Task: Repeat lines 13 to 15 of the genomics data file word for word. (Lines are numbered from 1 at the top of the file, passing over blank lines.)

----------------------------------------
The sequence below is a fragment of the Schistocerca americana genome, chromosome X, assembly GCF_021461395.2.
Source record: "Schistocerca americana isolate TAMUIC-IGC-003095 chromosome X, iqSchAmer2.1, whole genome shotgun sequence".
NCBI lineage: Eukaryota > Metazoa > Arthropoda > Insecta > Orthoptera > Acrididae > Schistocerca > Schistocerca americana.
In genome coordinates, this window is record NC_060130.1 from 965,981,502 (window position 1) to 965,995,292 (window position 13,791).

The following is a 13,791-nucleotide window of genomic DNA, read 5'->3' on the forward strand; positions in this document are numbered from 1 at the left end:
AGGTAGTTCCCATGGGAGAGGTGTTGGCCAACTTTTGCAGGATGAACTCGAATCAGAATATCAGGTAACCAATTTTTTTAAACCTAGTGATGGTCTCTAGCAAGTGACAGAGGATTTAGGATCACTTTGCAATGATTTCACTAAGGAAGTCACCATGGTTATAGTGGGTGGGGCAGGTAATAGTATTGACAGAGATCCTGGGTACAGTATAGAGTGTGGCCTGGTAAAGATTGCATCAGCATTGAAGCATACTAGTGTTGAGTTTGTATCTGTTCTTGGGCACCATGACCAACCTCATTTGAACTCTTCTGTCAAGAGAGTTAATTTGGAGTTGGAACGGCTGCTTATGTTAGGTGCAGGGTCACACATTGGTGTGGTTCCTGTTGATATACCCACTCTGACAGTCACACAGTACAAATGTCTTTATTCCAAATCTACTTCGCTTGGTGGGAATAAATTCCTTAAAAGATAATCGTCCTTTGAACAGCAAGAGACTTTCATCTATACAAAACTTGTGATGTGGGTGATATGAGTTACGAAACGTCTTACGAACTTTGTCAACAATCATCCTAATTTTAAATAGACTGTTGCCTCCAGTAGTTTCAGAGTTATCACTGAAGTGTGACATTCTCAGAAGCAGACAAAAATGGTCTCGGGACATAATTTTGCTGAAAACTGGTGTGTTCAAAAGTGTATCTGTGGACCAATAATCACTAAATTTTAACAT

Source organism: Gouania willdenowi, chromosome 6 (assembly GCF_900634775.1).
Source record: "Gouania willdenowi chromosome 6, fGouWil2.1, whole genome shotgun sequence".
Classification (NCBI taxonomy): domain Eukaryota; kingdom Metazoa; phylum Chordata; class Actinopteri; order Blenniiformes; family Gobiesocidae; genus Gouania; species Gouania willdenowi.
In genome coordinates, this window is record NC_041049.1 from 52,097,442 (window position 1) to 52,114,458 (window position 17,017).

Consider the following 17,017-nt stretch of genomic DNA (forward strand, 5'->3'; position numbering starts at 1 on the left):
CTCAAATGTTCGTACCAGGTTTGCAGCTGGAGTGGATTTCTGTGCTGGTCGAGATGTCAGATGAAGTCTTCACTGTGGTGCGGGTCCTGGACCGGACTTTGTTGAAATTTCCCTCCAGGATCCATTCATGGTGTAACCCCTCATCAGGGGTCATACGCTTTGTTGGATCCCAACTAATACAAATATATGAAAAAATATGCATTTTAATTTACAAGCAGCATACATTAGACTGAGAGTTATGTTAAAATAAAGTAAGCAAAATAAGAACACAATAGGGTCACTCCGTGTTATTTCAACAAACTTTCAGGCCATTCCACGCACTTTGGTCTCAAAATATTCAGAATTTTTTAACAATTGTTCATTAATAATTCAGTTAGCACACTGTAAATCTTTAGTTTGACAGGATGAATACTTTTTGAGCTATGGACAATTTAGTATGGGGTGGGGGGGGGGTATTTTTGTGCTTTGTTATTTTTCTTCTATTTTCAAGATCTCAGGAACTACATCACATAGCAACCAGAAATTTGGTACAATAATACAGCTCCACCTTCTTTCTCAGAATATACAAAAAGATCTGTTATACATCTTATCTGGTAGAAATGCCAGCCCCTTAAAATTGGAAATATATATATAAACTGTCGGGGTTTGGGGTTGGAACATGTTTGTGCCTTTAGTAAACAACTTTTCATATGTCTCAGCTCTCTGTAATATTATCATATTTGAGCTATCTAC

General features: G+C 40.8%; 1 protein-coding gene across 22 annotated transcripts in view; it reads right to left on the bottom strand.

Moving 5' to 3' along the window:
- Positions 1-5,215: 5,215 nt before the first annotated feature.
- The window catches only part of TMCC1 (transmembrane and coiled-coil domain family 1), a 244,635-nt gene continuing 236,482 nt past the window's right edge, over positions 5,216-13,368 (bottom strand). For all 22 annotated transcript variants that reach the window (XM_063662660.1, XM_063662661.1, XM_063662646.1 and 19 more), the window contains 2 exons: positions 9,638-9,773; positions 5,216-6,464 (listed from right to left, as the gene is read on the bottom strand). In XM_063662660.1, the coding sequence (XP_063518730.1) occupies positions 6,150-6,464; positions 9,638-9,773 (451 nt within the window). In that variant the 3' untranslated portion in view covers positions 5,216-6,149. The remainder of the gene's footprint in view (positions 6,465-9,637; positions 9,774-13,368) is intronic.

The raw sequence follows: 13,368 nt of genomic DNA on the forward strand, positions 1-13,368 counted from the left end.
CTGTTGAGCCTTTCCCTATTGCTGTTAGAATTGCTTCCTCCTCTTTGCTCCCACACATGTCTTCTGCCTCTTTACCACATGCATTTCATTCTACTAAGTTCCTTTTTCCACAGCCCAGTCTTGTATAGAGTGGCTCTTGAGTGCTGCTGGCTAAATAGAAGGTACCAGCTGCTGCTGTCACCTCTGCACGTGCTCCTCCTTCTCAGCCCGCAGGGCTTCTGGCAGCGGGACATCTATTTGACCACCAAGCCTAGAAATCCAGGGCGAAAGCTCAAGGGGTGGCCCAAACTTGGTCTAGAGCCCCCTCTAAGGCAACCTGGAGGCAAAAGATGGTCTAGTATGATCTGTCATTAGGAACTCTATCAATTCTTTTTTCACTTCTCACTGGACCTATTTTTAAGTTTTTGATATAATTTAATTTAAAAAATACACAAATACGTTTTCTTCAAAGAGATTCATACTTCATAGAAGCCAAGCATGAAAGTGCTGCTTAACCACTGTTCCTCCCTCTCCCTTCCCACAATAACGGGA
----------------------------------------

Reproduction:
General features: G+C 40.8%; 1 protein-coding gene across 22 annotated transcripts in view; it reads right to left on the bottom strand.

Moving 5' to 3' along the window:
- Positions 1-5,215: 5,215 nt before the first annotated feature.